Throw a good paperback, your Kindle, your iPad, or your phone in your bag and you’ll still have a lovely meal, even if you don’t happen to strike up a conversation with your neighbor. And if you’re really feeling weird about the whole eating alone thing, you can always use your phone or tablet to message a friend while you dine.

Annette White in a Kimono having tea in a traditional ryokan

Placing Your Order

You’re taking yourself on a date, remember? So treat yourself!

Order something you wouldn’t normally splurge on, like a nice drink or a dessert that has you drooling. If you’re up for it, round out the experience by picking out a few items to try. Going out to eat can be such a unique and creative way to experience a new place, so enjoy yourself! I ordered a yummy 3-course meal at Arizona’s BLD restaurant my first time solo dining, and shamelessly ate all of it.

Self-conscious about eating a lot (alone) in front of people? Don’t worry. I’ll tell you what you already know: they’re way too busy enjoying their food and company to pay attention to how much you ordered. And if they aren’t, you’ll be too busy enjoying your meal to notice. But, if eating in front of people still makes you nervous choose items that are easier to eat. Stay away from the spaghetti with red sauce or saucy buffalo wings.

Dining Solo Tip: Sit at a communal table

Admittedly, being a restaurateur probably makes me biased here, but I think that going out to eat is one of the best ways to experience a new place—even if that means eating out alone.

Hopefully, these tips will help you to make the most of your next solo dining experience!

Eating Out Alone: Tips for Dining Solo at a Restaurant


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2018-12-23T08:54:38+00:00December 22nd, 2017|Categories: FOOD, LIFESTYLE|Tags: |


  1. kristina@beancakes September 7, 2011 at 8:02 am - Reply

    oh wow this looks delicious!! i actually love to eat alone and it is a plus to not have to share dessert!! i love your photos and the way in which you write up all of your posts! great job!! 😉
    xx ~ kristina

  2. Lori - The Unframed World September 7, 2011 at 1:00 pm - Reply

    That dinner looks so delicious! Good for you to go for solo fine dining. I always feel self conscious when I eat alone but you've set an excellent example =).

  3. Danielle September 7, 2011 at 7:07 pm - Reply

    Everything looks so good, especially that dessert! I've never have rocky road bread pudding but I think I need it in my life right now!

    • Annette Renee White September 7, 2011 at 10:08 pm - Reply

      Rocky road anything has got to be pretty darn good!

  4. Ellie September 8, 2011 at 2:40 am - Reply

    I'm going away now before my stomach starts rumbling… but seriously, that sounds like a scrumptious evening and the photos are yummy! 🙂

    • Annette Renee White September 8, 2011 at 7:23 am - Reply

      It was scrumtious 😉

  5. Carola September 9, 2011 at 10:40 am - Reply

    That dessert killed me.  Going to a restaurant for dinner by yourself; so brave! 

    • Annette Renee White September 9, 2011 at 4:13 pm - Reply

      Dessert is almost always the best part!

  6. Val September 10, 2011 at 4:36 am - Reply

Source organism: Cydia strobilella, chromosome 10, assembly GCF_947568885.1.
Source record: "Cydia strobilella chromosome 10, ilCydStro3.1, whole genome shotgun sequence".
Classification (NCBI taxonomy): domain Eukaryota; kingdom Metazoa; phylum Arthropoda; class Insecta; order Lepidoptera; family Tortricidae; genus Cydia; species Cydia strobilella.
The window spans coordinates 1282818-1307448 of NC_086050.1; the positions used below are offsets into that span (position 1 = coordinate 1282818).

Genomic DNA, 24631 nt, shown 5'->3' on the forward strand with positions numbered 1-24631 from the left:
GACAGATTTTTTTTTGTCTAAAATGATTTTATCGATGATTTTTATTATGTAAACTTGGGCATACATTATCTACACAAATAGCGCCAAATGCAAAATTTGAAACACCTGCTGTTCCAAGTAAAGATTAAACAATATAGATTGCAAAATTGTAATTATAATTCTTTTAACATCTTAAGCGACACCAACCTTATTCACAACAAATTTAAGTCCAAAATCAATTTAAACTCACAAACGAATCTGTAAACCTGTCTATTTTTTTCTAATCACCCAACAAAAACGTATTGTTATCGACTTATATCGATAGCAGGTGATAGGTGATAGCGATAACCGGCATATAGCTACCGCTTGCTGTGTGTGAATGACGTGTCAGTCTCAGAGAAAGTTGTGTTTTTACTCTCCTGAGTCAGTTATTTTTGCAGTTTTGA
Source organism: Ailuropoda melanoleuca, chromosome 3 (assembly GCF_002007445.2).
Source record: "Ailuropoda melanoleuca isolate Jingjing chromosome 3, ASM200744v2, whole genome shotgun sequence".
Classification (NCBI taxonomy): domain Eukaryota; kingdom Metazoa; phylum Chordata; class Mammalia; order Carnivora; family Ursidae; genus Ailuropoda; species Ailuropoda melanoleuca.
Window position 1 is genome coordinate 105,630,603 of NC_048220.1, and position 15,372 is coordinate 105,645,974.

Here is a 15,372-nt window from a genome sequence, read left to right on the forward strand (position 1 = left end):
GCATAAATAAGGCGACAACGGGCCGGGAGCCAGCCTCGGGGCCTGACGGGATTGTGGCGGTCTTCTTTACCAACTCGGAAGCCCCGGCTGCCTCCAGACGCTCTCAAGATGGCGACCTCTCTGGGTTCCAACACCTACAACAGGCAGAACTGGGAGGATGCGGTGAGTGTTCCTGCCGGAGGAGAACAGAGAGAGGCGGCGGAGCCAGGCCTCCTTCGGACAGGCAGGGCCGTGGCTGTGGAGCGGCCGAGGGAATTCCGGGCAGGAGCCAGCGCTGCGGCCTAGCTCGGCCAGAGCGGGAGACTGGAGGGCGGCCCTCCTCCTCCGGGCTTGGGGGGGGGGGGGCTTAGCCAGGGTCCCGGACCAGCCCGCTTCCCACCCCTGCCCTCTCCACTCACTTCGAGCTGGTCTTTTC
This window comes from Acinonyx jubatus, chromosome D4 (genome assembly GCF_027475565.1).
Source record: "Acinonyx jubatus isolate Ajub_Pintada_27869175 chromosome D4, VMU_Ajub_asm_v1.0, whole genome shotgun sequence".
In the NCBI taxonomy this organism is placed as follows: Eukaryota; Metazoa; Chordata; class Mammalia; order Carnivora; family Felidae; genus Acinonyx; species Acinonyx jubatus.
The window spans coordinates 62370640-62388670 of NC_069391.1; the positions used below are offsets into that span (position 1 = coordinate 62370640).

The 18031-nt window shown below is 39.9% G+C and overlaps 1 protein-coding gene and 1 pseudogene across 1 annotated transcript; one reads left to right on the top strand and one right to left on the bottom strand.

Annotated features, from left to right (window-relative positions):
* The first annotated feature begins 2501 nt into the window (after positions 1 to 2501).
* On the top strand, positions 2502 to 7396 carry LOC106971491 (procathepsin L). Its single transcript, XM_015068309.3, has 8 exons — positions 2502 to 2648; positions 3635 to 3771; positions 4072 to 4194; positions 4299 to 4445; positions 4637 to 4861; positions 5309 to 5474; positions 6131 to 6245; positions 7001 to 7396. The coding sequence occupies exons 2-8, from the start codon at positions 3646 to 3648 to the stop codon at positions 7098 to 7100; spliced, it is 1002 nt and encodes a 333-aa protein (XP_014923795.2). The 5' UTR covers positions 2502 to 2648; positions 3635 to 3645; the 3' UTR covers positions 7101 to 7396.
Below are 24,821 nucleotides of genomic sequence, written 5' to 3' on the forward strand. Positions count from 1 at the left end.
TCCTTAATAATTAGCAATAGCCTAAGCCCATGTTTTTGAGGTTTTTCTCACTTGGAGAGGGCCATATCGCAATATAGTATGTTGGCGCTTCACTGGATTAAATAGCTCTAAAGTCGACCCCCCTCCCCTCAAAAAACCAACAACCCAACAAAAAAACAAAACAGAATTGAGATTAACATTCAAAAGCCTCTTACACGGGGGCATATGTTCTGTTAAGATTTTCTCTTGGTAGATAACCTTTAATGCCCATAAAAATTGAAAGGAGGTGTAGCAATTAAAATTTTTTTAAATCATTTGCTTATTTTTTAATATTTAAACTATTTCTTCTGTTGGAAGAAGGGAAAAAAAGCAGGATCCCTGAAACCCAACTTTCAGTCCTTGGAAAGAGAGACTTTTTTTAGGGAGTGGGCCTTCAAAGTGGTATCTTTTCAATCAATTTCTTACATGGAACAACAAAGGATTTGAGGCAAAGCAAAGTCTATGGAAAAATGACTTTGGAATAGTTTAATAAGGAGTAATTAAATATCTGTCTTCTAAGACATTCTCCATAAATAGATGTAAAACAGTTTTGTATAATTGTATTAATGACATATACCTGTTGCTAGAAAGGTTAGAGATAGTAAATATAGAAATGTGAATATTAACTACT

You go girl. Cheers to not sharing dessert! 🙂

    • Annette Renee White September 10, 2011 at 3:03 pm - Reply

      Thanks for cheering my selfishness 😉

  7. Arlene Walker September 11, 2011 at 8:50 am - Reply

    Just me alone with something called a rocky road bread pudding covered in toffee sauce IS a romantic dinner. Onlookers would tell us to get a room. LOL

    • Annette Renee White September 11, 2011 at 9:30 am - Reply


  8. Stefanie September 14, 2011 at 11:59 am - Reply

    Oh my, that food looks delicious! I lot of people are self-conscious eating alone (myself included), but I just think back to when I worked as a hostess and had to seat people alone. I didn't think anything of it. Good for you!

  9. Smriti@Bucket List Nation September 21, 2011 at 12:32 pm - Reply

    Such yummy food!! I would love to dine alone just so i dot have to share this with anyone else..ha ha ..great post Annette!

    • Annette Renee White September 21, 2011 at 12:42 pm - Reply

      Yep, that is the biggest perk to dining solo!

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  17. Bobby Saint February 28, 2018 at 6:52 pm - Reply

    I appreciate you sharing some tips for dining solo at a restaurant such as ordering something that you normally wouldn’t splurge on. Since you will be treating yourself to breakfast, lunch, or dinner, it’s best that you try out something new. You can even consider this as your “cheat day” if you would like to try out something on their menu that you wouldn’t typically order when you’re with friends or family. If I were to eat at a diner by myself, I would definitely take this into consideration. Thanks.

  18. Emmanuel July 23, 2018 at 7:14 am - Reply

    Great article! One good tip I found with solo dining is that if weather permitting, dinning alfresco in a cafe-like style is much more comfortable than inside a restaurant. You can people watch, ready a book, and you stand out much less. Very much agree to put effort in looking good, you never know who might want to join you for dinner.

  19. lortolan December 17, 2018 at 5:27 am - Reply

    thanks for sharing

  20. Susan Crawford January 1, 2019 at 7:25 pm - Reply

    That’s definitely not something for me, I get nervous even eating with someone else!